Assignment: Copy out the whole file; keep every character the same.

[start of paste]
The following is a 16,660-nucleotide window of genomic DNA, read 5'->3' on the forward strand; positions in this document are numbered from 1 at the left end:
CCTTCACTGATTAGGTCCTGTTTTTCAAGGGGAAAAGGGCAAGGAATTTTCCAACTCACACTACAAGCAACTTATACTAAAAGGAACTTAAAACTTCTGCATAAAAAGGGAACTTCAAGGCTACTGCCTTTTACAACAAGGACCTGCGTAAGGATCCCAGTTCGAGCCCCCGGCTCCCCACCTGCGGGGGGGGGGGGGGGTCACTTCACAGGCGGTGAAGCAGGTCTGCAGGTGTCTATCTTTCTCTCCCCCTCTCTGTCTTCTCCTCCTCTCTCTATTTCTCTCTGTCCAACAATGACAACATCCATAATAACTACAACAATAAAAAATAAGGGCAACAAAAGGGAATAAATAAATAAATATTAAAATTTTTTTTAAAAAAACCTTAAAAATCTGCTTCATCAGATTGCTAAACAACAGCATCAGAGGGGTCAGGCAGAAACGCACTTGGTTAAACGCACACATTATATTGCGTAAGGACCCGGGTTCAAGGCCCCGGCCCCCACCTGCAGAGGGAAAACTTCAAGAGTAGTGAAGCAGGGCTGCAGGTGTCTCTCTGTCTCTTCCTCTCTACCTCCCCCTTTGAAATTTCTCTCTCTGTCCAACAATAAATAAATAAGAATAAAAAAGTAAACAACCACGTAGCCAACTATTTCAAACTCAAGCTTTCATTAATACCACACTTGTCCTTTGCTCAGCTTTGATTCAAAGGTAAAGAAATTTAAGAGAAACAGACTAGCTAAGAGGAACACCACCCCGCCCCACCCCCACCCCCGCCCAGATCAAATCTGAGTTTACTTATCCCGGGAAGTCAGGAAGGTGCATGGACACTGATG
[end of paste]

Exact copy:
The following is a 16,660-nucleotide window of genomic DNA, read 5'->3' on the forward strand; positions in this document are numbered from 1 at the left end:
CCTTCACTGATTAGGTCCTGTTTTTCAAGGGGAAAAGGGCAAGGAATTTTCCAACTCACACTACAAGCAACTTATACTAAAAGGAACTTAAAACTTCTGCATAAAAAGGGAACTTCAAGGCTACTGCCTTTTACAACAAGGACCTGCGTAAGGATCCCAGTTCGAGCCCCCGGCTCCCCACCTGCGGGGGGGGGGGGGGGTCACTTCACAGGCGGTGAAGCAGGTCTGCAGGTGTCTATCTTTCTCTCCCCCTCTCTGTCTTCTCCTCCTCTCTCTATTTCTCTCTGTCCAACAATGACAACATCCATAATAACTACAACAATAAAAAATAAGGGCAACAAAAGGGAATAAATAAATAAATATTAAAATTTTTTTTAAAAAAACCTTAAAAATCTGCTTCATCAGATTGCTAAACAACAGCATCAGAGGGGTCAGGCAGAAACGCACTTGGTTAAACGCACACATTATATTGCGTAAGGACCCGGGTTCAAGGCCCCGGCCCCCACCTGCAGAGGGAAAACTTCAAGAGTAGTGAAGCAGGGCTGCAGGTGTCTCTCTGTCTCTTCCTCTCTACCTCCCCCTTTGAAATTTCTCTCTCTGTCCAACAATAAATAAATAAGAATAAAAAAGTAAACAACCACGTAGCCAACTATTTCAAACTCAAGCTTTCATTAATACCACACTTGTCCTTTGCTCAGCTTTGATTCAAAGGTAAAGAAATTTAAGAGAAACAGACTAGCTAAGAGGAACACCACCCCGCCCCACCCCCACCCCCGCCCAGATCAAATCTGAGTTTACTTATCCCGGGAAGTCAGGAAGGTGCATGGACACTGATG